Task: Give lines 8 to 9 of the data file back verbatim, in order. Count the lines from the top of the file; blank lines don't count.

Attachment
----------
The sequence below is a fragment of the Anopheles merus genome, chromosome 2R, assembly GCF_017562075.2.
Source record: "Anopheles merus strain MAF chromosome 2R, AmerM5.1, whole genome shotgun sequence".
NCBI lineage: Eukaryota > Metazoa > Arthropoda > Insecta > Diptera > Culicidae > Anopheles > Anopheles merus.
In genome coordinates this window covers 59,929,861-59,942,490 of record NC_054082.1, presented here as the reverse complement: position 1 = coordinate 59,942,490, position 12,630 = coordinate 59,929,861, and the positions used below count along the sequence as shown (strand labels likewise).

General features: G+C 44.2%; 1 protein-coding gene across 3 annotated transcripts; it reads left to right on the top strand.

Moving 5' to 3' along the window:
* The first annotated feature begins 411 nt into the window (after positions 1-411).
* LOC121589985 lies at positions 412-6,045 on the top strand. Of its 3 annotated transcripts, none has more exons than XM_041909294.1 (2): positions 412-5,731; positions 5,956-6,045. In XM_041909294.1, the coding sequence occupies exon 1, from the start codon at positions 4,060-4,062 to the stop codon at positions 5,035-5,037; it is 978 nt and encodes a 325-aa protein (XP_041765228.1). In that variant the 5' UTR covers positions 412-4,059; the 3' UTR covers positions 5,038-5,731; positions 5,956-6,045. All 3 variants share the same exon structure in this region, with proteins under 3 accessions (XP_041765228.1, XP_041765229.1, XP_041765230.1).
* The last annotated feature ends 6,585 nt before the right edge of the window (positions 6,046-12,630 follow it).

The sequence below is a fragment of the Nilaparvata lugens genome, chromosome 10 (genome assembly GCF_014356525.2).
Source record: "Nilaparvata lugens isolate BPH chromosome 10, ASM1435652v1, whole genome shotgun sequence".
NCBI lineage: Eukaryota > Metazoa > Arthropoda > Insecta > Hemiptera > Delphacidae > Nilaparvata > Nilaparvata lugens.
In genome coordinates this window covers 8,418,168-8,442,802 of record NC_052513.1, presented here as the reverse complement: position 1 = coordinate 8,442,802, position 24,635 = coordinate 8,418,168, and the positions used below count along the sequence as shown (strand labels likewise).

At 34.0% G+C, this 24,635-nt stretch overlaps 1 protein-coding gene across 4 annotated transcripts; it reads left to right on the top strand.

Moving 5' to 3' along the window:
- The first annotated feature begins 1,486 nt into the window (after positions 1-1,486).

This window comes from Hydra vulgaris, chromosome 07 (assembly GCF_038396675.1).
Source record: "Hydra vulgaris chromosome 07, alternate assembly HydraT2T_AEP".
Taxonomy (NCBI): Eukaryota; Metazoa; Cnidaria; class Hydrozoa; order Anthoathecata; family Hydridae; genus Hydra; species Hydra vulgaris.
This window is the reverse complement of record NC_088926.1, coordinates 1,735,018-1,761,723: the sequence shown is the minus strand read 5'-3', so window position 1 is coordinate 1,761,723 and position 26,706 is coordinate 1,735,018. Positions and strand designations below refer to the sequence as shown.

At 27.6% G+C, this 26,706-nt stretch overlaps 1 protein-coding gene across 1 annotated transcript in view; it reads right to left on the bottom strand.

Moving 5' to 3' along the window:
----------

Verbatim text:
* LOC121589985 lies at positions 412-6,045 on the top strand. Of its 3 annotated transcripts, none has more exons than XM_041909294.1 (2): positions 412-5,731; positions 5,956-6,045. In XM_041909294.1, the coding sequence occupies exon 1, from the start codon at positions 4,060-4,062 to the stop codon at positions 5,035-5,037; it is 978 nt and encodes a 325-aa protein (XP_041765228.1). In that variant the 5' UTR covers positions 412-4,059; the 3' UTR covers positions 5,038-5,731; positions 5,956-6,045. All 3 variants share the same exon structure in this region, with proteins under 3 accessions (XP_041765228.1, XP_041765229.1, XP_041765230.1).
* The last annotated feature ends 6,585 nt before the right edge of the window (positions 6,046-12,630 follow it).